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Florida lawmakers refuse to debate assault rifles, but declare porn a public health risk

FLORIDA — What’s more of a public health risk — assault weapons or porn?

Almost a week after 17 students and teachers were gunned down at a Florida high school, the state legislature voted 71-36 Tuesday against a measure to consider a ban on semi-automatic weapons.

But they declared pornography to be public health risk.

The decision not to consider an assault rifles ban outraged survivors of the massacre.

A hundred Stoneman Douglas High School students traveled 400 miles from Parkland to the state capital and camped out overnight at the Tallahassee civic center, waiting for speak with legislators and the governor Wednesday.

“We’re all here because we need to strive for change, and the legislation needs to change, because we’ve fallen victim to lazy legislation for far too long,” student Kai Koerber said.

Almost all 71 lawmakers who voted against considering a assault rifle ban have an “A” rating from the National Rifle Association.

Sheryl Acquaroli, a 16-year-old junior from Stoneman Douglas, later cried as she talked on “Anderson Cooper 360˚.”

“It was just so heartbreaking to see how many (voters’) names were up there, especially after it was my school,” Acquaroli said. “It seemed almost heartless how they immediately pushed the button to say no.”

Spencer Blum, one of her schoolmates, said he felt like lawmakers weren’t representing him and other survivors of the shooting.

“That’s unacceptable,” he said of the vote, adding later: “It shows that they don’t care about us.”

Sheryl said the next person who is killed by an AR-15 like the one used at her school will be the fault of the 71 people who voted no Tuesday.

“They had a chance to stop it today,” she said. “If there is another mass shooting (in Florida) it’s going to be their fault.”

House Rep. Kionne McGhee of Miami invoked the Parkland shooting in requesting that HB 219 — which would ban AR-15 rifles and other guns defined as “assault weapons” and large capacity magazines — be moved from committee to the House floor for questions, debate and a vote.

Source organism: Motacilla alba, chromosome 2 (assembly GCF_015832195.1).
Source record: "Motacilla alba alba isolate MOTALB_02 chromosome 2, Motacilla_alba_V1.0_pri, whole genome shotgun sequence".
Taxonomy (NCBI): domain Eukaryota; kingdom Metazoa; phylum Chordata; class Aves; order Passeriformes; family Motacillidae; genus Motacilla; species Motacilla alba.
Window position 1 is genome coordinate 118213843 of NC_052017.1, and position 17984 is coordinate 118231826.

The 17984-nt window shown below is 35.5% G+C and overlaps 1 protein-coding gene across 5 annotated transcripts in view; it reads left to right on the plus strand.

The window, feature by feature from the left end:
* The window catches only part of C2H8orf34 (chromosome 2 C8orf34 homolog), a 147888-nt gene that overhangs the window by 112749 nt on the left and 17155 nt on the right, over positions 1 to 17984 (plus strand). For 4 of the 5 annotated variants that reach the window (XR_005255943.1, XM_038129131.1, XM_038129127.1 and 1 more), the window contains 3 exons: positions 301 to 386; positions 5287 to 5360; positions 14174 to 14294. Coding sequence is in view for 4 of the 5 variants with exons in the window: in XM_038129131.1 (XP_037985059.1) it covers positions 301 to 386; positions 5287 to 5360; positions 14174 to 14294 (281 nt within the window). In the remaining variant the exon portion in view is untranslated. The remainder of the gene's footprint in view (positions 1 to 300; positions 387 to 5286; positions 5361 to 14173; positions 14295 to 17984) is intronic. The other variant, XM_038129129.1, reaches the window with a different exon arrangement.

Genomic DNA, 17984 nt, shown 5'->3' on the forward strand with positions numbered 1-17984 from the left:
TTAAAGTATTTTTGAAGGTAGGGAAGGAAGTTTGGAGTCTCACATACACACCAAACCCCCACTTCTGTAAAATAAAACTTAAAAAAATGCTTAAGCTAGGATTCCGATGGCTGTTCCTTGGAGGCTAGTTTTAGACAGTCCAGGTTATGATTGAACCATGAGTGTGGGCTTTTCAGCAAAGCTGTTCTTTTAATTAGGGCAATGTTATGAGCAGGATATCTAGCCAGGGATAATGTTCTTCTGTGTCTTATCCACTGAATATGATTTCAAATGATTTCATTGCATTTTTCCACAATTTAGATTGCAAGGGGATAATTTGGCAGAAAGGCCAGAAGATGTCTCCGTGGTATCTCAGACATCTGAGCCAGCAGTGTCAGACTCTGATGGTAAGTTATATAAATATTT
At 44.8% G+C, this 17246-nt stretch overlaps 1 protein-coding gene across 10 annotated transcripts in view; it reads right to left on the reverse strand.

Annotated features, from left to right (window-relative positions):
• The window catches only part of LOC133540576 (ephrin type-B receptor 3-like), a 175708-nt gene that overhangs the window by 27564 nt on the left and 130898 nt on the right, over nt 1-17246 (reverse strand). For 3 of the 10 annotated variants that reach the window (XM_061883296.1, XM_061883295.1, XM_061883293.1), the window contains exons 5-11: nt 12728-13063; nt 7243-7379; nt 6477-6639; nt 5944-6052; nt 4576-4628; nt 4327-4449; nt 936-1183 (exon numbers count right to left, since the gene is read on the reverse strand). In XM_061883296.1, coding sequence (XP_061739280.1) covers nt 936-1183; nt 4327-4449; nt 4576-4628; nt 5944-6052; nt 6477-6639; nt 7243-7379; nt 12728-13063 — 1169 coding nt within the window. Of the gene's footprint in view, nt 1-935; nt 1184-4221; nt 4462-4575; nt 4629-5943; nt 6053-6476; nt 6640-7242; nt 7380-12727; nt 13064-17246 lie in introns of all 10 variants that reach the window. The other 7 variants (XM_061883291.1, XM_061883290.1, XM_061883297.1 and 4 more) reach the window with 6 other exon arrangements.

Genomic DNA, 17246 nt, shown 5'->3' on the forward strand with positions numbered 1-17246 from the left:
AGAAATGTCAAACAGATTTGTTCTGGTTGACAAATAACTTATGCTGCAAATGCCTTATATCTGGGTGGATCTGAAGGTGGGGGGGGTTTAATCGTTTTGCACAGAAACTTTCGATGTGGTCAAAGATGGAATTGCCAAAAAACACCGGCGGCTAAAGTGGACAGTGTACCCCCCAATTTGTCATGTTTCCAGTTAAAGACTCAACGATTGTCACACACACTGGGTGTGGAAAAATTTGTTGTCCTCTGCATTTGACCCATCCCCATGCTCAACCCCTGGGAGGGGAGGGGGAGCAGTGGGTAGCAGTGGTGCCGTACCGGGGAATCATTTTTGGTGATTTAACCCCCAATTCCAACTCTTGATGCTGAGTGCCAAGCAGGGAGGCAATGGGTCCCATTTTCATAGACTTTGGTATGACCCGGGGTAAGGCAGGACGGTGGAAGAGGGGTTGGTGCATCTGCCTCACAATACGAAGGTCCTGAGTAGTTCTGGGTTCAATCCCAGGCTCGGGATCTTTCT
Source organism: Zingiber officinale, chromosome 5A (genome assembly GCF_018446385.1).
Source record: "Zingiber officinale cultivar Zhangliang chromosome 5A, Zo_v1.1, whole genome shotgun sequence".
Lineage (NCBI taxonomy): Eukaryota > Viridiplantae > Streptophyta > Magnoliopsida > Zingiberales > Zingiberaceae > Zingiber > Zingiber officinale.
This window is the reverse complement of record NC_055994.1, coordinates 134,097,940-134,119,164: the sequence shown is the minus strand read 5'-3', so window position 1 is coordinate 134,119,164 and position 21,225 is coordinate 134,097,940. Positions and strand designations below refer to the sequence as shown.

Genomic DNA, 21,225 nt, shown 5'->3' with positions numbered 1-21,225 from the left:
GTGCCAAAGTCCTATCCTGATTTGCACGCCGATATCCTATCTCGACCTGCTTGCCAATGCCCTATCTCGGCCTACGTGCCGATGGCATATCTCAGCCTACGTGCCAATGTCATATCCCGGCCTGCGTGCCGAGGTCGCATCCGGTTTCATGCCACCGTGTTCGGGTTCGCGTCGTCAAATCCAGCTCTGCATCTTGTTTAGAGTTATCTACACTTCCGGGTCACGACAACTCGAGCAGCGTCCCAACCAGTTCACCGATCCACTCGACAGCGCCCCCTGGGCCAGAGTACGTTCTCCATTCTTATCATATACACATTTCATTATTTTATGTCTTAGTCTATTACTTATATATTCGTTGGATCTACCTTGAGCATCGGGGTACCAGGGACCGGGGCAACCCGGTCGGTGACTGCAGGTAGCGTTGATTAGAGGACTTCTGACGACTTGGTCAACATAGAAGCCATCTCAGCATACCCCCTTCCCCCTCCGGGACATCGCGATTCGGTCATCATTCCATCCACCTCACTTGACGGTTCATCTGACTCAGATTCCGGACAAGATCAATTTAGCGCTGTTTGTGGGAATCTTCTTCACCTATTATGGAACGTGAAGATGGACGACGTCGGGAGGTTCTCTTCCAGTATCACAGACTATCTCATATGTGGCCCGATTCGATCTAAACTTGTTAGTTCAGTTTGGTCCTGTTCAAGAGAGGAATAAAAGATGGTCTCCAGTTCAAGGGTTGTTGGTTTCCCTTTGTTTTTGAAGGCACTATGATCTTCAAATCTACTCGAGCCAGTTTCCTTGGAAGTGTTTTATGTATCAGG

“I ask that you keep this bill and the conversation about the solution to combat mass shootings alive,” McGhee, Democratic ranking member on the Children, Families & Seniors Subcommittee, told the House before the vote.

“While this is an extraordinary procedural move, the shooting in Parkland demands extraordinary action.”

With subcommittees set to consider the bill not scheduled to meet this session, the bill is effectively dead, McGhee said.

The bill’s sponsor angrily took to social media.

“17 pp in Parkland were just murdered w/an AR-15, + the FL House just passed @RossSpano’s HR 157 declaring PORN as a public heath risk. No, GUN VIOLENCE is a public health crisis + Spano blocked HB 219 banning assault weapons in his committee for 2 yrs,” said Rep. Carlos Guillermo Smith from Orlando.

The state’s House of Representatives approved the porn resolution, sponsored by Rep. Ross Spano, who is running for attorney general, the Associated Press reports.

While some questioned the timing of the bill, Spano said research shows a connection between porn use and mental and physical illnesses, forming relationships and other “deviant” sexual behavior.

Florida Gov. Rick Scott, a Republican, held a roundtable on school safety Tuesday. He said he planned to have a proposal by Friday.

“My goal is to come up with something that is going to move the needle and make parents feel more comfortable that their kid’s going to go to a safe school. That’s the goal,” he said. “These kids have got to go to safe schools.”

Under the rallying cry #NeverAgain, dozens of students and staff who survived the Florida school shooting departed earlier Tuesday for the Capitol, where they hope to speak with lawmakers Wednesday about school safety and gun control.

While some students had arrived at the Capitol earlier and were there when the vote took place, many taking buses were eating at an Orlando rest stop when they learned of the legislative defeat.

Diego Pfeiffer, 18, a senior at Stoneman Douglas, acknowledged the issue has multiple perspectives and likened the need to toughen gun control to the fight to end slavery and the suffrage movement.

“On great decisions in the past, there have been two sides and the good side always wins out in the end, and that’s what I am hopeful for when I get to Tallahassee,” he said.

The students arrived at Leon High School in Tallahassee late Tuesday. Several hundred supporters cheered them on.

“We’re fighting for the friends we lost. We’re fighting for the future kids that we’re going to have, and that’s why we’re marching and that’s why we’re here talking to our senators and our representatives,” Sofie Whitney told the crowd.

Pfeiffer said: “This isn’t about school shootings, and this isn’t about … violence anymore, this is about hope. This is about moving forward with everybody. This is about you guys. This is about everybody here making a difference.”